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Efficient Initialization

In Solidity, how you initialize state variables can have a impact on the deployment cost of your contracts, specifically in terms of gas usage. The Ethereum Virtual Machine (EVM) requires gas for every operation, including the initialization of variables.


In the example below, we have two contracts, Default and InitDefault. Both contracts declare a state variable foo of type uint256. However, they differ in how foo is initialized:

  • Default leaves foo uninitialized, thereby relying on Solidity to set it to the default value of uint256, which is 0.
  • InitDefault explicitly initializes foo to 0 during declaration.
// SPDX-License-Identifier: MIT
pragma solidity ^0.8.24;

contract Default {
uint256 foo; // good: 67148 gas

contract InitDefault {
uint256 foo = 0; // bad: 69332 gas

When the Default contract is deployed, it uses less gas (67,148 gas) compared to the InitDefault contract (69,332 gas).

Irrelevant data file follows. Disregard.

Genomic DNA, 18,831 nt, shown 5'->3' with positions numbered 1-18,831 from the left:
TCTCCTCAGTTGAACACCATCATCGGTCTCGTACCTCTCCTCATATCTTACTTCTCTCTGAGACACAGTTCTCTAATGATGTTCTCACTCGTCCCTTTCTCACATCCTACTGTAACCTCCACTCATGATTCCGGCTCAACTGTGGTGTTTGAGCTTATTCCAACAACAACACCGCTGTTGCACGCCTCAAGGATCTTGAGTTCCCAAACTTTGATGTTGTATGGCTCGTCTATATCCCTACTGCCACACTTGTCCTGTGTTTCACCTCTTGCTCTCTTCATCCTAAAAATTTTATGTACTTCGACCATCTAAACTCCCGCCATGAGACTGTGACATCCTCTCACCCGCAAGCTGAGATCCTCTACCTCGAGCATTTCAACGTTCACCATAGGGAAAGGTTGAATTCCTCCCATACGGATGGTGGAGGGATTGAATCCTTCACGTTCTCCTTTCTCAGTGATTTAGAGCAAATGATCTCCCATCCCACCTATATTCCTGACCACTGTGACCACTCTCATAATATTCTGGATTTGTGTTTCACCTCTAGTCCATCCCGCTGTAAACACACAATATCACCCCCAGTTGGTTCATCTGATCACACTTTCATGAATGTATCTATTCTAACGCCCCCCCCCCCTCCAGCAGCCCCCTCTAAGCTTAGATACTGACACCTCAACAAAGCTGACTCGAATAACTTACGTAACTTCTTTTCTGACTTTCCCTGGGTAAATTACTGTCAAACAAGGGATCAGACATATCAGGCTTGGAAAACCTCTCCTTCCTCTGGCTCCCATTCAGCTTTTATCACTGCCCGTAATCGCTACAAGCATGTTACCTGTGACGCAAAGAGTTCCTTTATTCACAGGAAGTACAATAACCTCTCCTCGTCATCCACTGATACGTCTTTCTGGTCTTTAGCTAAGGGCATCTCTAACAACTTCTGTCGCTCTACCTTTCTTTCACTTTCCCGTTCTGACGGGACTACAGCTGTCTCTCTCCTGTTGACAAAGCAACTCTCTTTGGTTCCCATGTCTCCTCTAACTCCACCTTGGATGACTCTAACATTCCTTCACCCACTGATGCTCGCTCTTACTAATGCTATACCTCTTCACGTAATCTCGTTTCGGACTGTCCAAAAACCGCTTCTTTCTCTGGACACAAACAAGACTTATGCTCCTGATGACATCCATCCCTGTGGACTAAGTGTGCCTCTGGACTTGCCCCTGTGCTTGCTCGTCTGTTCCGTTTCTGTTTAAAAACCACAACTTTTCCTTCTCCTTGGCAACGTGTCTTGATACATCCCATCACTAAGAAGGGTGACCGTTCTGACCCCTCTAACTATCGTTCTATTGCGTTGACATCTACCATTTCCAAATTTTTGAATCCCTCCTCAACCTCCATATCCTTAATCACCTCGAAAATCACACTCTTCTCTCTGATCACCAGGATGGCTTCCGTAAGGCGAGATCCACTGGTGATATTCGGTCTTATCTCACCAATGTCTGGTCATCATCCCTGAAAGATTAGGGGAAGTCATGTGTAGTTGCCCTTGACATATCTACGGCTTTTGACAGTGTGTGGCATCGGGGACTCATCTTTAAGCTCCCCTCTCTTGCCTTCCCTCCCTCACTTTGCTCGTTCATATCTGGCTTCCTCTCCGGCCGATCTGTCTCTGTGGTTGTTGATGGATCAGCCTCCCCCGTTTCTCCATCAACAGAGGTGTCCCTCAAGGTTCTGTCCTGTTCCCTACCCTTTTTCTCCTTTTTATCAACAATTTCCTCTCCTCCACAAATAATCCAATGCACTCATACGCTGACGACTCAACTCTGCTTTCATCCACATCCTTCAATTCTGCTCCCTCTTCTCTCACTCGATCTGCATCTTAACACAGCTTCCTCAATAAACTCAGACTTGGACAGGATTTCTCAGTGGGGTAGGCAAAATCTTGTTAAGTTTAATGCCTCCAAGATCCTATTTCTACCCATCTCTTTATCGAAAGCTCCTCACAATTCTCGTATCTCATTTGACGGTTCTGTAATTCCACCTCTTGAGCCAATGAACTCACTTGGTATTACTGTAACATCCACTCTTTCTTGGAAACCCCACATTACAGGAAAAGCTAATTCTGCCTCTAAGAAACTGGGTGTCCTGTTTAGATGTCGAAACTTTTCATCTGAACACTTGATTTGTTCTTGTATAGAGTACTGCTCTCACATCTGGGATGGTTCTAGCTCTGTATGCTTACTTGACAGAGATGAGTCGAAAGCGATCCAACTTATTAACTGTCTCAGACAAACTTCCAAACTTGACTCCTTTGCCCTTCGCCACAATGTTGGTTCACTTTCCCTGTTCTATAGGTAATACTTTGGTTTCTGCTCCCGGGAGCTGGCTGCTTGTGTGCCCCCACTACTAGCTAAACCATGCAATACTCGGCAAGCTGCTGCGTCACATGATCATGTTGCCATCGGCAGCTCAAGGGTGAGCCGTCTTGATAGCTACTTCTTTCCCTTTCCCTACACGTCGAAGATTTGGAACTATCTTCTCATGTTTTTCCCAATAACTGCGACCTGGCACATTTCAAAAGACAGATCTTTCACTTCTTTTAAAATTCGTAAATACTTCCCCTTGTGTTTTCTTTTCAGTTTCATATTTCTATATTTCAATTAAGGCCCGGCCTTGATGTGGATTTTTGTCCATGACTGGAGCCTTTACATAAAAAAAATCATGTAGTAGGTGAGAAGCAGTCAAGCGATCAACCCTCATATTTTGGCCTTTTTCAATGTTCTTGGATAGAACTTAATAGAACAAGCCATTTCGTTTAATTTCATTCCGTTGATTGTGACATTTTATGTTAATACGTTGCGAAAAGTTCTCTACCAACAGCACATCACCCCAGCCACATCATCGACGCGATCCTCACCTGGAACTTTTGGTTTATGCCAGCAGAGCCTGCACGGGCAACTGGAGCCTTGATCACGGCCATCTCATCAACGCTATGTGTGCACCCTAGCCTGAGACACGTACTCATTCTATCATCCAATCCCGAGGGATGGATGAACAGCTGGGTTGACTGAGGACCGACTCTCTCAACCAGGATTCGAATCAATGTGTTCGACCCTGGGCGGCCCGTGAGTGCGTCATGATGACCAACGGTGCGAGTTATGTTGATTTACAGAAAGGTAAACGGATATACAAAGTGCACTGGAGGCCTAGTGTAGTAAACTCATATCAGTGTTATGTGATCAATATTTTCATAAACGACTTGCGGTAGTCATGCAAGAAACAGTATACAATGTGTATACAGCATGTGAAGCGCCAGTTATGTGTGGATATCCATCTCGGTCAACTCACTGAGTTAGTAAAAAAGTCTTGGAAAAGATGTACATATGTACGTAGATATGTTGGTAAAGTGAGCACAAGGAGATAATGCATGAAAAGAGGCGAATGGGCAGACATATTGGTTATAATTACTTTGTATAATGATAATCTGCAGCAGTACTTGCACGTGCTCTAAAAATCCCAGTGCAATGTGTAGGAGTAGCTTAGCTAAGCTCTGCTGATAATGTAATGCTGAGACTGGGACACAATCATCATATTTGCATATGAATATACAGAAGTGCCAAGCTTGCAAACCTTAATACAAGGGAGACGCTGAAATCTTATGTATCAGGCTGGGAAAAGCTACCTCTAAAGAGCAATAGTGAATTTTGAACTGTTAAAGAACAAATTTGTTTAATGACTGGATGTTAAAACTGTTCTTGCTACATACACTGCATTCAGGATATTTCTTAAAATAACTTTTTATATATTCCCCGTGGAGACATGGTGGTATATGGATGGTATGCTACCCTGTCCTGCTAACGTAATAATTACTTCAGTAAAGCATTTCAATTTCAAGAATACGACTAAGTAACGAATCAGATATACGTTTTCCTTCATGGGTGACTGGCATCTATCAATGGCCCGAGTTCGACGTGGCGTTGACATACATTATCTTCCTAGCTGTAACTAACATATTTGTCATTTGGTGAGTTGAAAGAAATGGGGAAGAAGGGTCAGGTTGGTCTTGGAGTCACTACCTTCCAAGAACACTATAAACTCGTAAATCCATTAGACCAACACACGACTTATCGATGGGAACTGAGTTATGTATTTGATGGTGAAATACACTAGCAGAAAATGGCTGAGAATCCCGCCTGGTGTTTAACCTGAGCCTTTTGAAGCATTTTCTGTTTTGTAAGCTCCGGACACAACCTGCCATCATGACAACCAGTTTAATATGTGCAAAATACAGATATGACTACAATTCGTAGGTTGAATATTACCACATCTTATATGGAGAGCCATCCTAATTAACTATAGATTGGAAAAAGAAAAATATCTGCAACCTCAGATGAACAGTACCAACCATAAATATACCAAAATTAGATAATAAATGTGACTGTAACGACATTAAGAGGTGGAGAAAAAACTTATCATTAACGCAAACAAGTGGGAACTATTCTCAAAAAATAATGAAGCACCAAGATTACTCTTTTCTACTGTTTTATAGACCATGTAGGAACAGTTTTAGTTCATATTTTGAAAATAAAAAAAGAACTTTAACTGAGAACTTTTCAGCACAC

The reason behind this difference is that explicitly initializing a variable to its default value generates additional bytecode, which in turn consumes more gas. Solidity's compiler optimizes storage by minimizing the need to explicitly set variables to their default values.

Recommendations for gas optimization:

🌟 If a variable does not need a value other than the default, do not explicitly initialize it. This reduces the contract’s deployment gas cost. While explicitly initializing variables can sometimes enhance code readability by making initial values explicit, it comes at the cost of increased gas.